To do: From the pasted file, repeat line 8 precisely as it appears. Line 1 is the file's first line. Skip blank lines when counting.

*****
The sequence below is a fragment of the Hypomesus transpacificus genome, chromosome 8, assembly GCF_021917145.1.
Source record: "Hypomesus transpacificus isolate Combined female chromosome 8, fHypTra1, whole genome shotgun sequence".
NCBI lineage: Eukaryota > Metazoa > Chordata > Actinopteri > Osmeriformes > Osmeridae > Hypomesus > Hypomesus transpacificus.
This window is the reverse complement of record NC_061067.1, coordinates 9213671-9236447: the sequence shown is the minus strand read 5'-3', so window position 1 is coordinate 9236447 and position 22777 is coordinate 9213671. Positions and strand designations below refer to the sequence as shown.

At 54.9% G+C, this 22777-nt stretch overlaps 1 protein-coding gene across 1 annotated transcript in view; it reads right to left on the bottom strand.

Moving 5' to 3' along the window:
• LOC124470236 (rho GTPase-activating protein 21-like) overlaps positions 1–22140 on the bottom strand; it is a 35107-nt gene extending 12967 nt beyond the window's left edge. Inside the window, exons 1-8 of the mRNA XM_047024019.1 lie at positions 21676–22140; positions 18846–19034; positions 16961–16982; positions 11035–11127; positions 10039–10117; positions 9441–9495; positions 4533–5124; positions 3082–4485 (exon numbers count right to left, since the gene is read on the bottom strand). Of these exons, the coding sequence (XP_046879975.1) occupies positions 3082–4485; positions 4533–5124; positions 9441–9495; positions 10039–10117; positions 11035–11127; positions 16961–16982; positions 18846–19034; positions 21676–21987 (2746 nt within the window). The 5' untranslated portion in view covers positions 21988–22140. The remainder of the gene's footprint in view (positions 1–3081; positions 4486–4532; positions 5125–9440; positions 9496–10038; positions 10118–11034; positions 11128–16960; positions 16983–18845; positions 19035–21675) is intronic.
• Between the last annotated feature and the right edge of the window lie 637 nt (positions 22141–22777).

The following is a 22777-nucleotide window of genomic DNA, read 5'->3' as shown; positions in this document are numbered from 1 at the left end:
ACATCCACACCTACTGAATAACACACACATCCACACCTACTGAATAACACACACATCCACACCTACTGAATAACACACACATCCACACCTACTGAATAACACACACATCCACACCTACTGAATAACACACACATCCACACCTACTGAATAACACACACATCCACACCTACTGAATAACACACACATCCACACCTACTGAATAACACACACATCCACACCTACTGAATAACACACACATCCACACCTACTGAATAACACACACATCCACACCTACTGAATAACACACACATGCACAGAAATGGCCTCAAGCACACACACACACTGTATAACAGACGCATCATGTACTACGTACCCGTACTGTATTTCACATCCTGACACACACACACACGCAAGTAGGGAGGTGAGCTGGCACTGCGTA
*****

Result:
• Between the last annotated feature and the right edge of the window lie 637 nt (positions 22141–22777).